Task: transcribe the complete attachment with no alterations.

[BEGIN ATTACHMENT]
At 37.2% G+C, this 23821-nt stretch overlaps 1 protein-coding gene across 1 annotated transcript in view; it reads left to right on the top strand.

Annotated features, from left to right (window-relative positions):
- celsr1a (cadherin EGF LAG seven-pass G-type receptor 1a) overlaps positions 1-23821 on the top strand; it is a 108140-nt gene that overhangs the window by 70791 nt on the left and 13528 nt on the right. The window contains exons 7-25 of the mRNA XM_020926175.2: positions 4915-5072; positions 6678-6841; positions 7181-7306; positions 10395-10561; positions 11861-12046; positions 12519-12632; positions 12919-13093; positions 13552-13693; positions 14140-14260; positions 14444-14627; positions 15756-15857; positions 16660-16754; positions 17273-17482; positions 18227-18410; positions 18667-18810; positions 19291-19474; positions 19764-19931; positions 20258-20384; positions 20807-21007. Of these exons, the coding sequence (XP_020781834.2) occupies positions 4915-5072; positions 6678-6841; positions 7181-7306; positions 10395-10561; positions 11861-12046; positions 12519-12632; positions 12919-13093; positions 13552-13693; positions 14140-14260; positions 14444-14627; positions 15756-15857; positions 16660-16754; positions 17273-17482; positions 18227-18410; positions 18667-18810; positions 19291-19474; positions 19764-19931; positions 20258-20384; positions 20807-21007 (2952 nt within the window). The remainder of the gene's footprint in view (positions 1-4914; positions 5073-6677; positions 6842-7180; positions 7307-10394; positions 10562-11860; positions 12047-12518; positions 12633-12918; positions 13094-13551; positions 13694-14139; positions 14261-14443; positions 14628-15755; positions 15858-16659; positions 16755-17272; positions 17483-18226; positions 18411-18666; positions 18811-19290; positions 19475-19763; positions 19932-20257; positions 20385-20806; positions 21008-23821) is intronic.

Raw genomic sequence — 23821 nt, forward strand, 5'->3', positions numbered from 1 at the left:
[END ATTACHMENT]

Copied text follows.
At 37.2% G+C, this 23821-nt stretch overlaps 1 protein-coding gene across 1 annotated transcript in view; it reads left to right on the top strand.

Annotated features, from left to right (window-relative positions):
- celsr1a (cadherin EGF LAG seven-pass G-type receptor 1a) overlaps positions 1-23821 on the top strand; it is a 108140-nt gene that overhangs the window by 70791 nt on the left and 13528 nt on the right. The window contains exons 7-25 of the mRNA XM_020926175.2: positions 4915-5072; positions 6678-6841; positions 7181-7306; positions 10395-10561; positions 11861-12046; positions 12519-12632; positions 12919-13093; positions 13552-13693; positions 14140-14260; positions 14444-14627; positions 15756-15857; positions 16660-16754; positions 17273-17482; positions 18227-18410; positions 18667-18810; positions 19291-19474; positions 19764-19931; positions 20258-20384; positions 20807-21007. Of these exons, the coding sequence (XP_020781834.2) occupies positions 4915-5072; positions 6678-6841; positions 7181-7306; positions 10395-10561; positions 11861-12046; positions 12519-12632; positions 12919-13093; positions 13552-13693; positions 14140-14260; positions 14444-14627; positions 15756-15857; positions 16660-16754; positions 17273-17482; positions 18227-18410; positions 18667-18810; positions 19291-19474; positions 19764-19931; positions 20258-20384; positions 20807-21007 (2952 nt within the window). The remainder of the gene's footprint in view (positions 1-4914; positions 5073-6677; positions 6842-7180; positions 7307-10394; positions 10562-11860; positions 12047-12518; positions 12633-12918; positions 13094-13551; positions 13694-14139; positions 14261-14443; positions 14628-15755; positions 15858-16659; positions 16755-17272; positions 17483-18226; positions 18411-18666; positions 18811-19290; positions 19475-19763; positions 19932-20257; positions 20385-20806; positions 21008-23821) is intronic.

Raw genomic sequence — 23821 nt, forward strand, 5'->3', positions numbered from 1 at the left: